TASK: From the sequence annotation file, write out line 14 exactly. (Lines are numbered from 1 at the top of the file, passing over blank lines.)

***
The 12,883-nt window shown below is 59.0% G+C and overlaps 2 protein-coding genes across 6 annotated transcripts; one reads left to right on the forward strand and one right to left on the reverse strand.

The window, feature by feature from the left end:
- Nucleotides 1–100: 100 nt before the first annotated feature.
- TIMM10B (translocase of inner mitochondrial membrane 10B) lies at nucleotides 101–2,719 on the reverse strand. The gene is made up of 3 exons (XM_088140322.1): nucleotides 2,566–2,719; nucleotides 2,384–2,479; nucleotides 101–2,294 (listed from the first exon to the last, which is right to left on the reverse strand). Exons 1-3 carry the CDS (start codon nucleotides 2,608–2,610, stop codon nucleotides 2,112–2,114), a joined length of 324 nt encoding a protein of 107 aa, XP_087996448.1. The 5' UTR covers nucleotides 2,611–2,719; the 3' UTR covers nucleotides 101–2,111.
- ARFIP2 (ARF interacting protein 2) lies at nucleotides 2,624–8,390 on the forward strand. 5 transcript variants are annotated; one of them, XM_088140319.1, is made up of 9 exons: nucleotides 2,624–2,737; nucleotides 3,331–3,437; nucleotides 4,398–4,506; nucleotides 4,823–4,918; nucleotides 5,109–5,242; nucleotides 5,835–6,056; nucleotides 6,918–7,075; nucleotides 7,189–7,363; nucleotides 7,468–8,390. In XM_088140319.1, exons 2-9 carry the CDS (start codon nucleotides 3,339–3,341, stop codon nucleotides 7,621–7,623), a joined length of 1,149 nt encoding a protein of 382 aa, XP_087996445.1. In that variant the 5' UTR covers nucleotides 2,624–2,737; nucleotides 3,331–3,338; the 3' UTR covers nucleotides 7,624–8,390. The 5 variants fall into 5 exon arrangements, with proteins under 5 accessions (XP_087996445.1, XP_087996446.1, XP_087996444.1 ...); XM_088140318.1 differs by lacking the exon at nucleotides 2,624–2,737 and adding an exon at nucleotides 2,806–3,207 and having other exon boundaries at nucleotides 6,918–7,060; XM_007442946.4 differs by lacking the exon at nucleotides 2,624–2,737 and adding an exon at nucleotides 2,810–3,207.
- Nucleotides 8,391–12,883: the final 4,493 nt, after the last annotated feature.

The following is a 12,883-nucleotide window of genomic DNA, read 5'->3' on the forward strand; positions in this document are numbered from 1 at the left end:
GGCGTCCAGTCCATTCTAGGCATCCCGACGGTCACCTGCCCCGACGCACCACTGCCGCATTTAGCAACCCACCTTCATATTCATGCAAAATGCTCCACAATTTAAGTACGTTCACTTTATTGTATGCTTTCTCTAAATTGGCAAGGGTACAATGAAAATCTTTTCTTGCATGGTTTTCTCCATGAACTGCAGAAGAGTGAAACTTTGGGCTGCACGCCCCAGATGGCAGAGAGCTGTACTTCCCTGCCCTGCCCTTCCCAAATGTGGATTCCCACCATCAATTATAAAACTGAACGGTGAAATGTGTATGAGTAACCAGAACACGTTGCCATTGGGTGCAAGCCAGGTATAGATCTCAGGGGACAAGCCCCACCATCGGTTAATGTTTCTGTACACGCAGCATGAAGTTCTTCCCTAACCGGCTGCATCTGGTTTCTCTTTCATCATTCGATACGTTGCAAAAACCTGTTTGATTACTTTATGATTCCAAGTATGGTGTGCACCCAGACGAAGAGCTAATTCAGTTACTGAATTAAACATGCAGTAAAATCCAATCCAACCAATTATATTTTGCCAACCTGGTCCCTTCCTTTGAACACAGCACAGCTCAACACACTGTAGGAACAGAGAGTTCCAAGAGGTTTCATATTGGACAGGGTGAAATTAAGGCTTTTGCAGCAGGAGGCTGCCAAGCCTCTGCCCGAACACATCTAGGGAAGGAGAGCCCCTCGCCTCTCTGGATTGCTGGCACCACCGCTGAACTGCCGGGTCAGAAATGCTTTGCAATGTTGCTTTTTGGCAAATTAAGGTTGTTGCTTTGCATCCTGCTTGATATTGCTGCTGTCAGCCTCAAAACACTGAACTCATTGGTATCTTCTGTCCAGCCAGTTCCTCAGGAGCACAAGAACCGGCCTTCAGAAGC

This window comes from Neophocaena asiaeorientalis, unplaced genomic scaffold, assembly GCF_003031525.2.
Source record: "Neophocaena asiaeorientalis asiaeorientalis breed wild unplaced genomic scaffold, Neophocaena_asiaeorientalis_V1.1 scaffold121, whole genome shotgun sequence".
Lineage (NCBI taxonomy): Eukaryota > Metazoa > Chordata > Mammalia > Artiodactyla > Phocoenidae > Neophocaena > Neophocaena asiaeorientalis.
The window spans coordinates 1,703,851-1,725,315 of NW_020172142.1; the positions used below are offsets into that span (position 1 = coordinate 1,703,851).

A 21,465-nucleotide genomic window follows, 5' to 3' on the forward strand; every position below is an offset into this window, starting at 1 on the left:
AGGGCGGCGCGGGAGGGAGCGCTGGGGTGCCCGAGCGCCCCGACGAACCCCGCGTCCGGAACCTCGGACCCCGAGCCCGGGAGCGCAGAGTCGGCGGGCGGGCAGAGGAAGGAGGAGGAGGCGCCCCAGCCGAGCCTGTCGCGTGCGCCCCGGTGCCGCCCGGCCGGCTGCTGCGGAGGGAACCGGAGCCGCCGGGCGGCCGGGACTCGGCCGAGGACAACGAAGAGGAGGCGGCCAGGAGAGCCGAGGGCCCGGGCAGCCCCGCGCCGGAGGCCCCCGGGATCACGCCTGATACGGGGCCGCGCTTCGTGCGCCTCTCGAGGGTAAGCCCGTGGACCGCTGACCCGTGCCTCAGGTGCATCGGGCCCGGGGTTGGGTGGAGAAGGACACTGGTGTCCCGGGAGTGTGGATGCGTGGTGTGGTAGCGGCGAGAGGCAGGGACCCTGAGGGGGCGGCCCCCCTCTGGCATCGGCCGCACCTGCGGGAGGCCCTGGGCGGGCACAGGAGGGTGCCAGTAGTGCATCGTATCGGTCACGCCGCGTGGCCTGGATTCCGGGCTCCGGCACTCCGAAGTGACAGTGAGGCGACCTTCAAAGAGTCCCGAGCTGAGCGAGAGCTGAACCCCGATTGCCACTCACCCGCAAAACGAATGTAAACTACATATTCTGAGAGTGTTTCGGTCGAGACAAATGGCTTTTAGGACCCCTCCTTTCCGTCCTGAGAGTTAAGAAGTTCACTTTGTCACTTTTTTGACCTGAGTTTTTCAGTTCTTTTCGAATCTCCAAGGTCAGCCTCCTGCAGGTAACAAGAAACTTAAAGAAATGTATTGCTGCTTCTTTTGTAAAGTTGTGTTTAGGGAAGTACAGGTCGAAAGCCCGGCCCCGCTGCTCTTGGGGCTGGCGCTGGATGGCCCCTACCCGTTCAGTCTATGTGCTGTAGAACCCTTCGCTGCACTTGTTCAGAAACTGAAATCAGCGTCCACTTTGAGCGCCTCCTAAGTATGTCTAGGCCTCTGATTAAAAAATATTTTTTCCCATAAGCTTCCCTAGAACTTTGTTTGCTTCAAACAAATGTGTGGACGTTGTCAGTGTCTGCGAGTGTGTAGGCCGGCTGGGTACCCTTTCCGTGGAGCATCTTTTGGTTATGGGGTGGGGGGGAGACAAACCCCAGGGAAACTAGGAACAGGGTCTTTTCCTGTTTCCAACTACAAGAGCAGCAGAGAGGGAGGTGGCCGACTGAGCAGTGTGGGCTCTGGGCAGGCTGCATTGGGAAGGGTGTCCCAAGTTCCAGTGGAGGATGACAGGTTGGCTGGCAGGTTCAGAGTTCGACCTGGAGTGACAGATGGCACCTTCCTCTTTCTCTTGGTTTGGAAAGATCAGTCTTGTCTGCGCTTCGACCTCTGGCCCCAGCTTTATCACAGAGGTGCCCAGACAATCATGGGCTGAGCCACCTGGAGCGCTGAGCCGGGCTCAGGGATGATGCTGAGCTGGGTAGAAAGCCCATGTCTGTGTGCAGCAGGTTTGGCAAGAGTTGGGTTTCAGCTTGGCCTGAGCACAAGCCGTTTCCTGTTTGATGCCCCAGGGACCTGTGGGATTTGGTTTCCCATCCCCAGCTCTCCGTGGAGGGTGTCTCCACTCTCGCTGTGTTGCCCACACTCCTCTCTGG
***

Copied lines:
AGGGCGGCGCGGGAGGGAGCGCTGGGGTGCCCGAGCGCCCCGACGAACCCCGCGTCCGGAACCTCGGACCCCGAGCCCGGGAGCGCAGAGTCGGCGGGCGGGCAGAGGAAGGAGGAGGAGGCGCCCCAGCCGAGCCTGTCGCGTGCGCCCCGGTGCCGCCCGGCCGGCTGCTGCGGAGGGAACCGGAGCCGCCGGGCGGCCGGGACTCGGCCGAGGACAACGAAGAGGAGGCGGCCAGGAGAGCCGAGGGCCCGGGCAGCCCCGCGCCGGAGGCCCCCGGGATCACGCCTGATACGGGGCCGCGCTTCGTGCGCCTCTCGAGGGTAAGCCCGTGGACCGCTGACCCGTGCCTCAGGTGCATCGGGCCCGGGGTTGGGTGGAGAAGGACACTGGTGTCCCGGGAGTGTGGATGCGTGGTGTGGTAGCGGCGAGAGGCAGGGACCCTGAGGGGGCGGCCCCCCTCTGGCATCGGCCGCACCTGCGGGAGGCCCTGGGCGGGCACAGGAGGGTGCCAGTAGTGCATCGTATCGGTCACGCCGCGTGGCCTGGATTCCGGGCTCCGGCACTCCGAAGTGACAGTGAGGCGACCTTCAAAGAGTCCCGAGCTGAGCGAGAGCTGAACCCCGATTGCCACTCACCCGCAAAACGAATGTAAACTACATATTCTGAGAGTGTTTCGGTCGAGACAAATGGCTTTTAGGACCCCTCCTTTCCGTCCTGAGAGTTAAGAAGTTCACTTTGTCACTTTTTTGACCTGAGTTTTTCAGTTCTTTTCGAATCTCCAAGGTCAGCCTCCTGCAGGTAACAAGAAACTTAAAGAAATGTATTGCTGCTTCTTTTGTAAAGTTGTGTTTAGGGAAGTACAGGTCGAAAGCCCGGCCCCGCTGCTCTTGGGGCTGGCGCTGGATGGCCCCTACCCGTTCAGTCTATGTGCTGTAGAACCCTTCGCTGCACTTGTTCAGAAACTGAAATCAGCGTCCACTTTGAGCGCCTCCTAAGTATGTCTAGGCCTCTGATTAAAAAATATTTTTTCCCATAAGCTTCCCTAGAACTTTGTTTGCTTCAAACAAATGTGTGGACGTTGTCAGTGTCTGCGAGTGTGTAGGCCGGCTGGGTACCCTTTCCGTGGAGCATCTTTTGGTTATGGGGTGGGGGGGAGACAAACCCCAGGGAAACTAGGAACAGGGTCTTTTCCTGTTTCCAACTACAAGAGCAGCAGAGAGGGAGGTGGCCGACTGAGCAGTGTGGGCTCTGGGCAGGCTGCATTGGGAAGGGTGTCCCAAGTTCCAGTGGAGGATGACAGGTTGGCTGGCAGGTTCAGAGTTCGACCTGGAGTGACAGATGGCACCTTCCTCTTTCTCTTGGTTTGGAAAGATCAGTCTTGTCTGCGCTTCGACCTCTGGCCCCAGCTTTATCACAGAGGTGCCCAGACAATCATGGGCTGAGCCACCTGGAGCGCTGAGCCGGGCTCAGGGATGATGCTGAGCTGGGTAGAAAGCCCATGTCTGTGTGCAGCAGGTTTGGCAAGAGTTGGGTTTCAGCTTGGCCTGAGCACAAGCCGTTTCCTGTTTGATGCCCCAGGGACCTGTGGGATTTGGTTTCCCATCCCCAGCTCTCCGTGGAGGGTGTCTCCACTCTCGCTGTGTTGCCCACACTCCTCTCTGG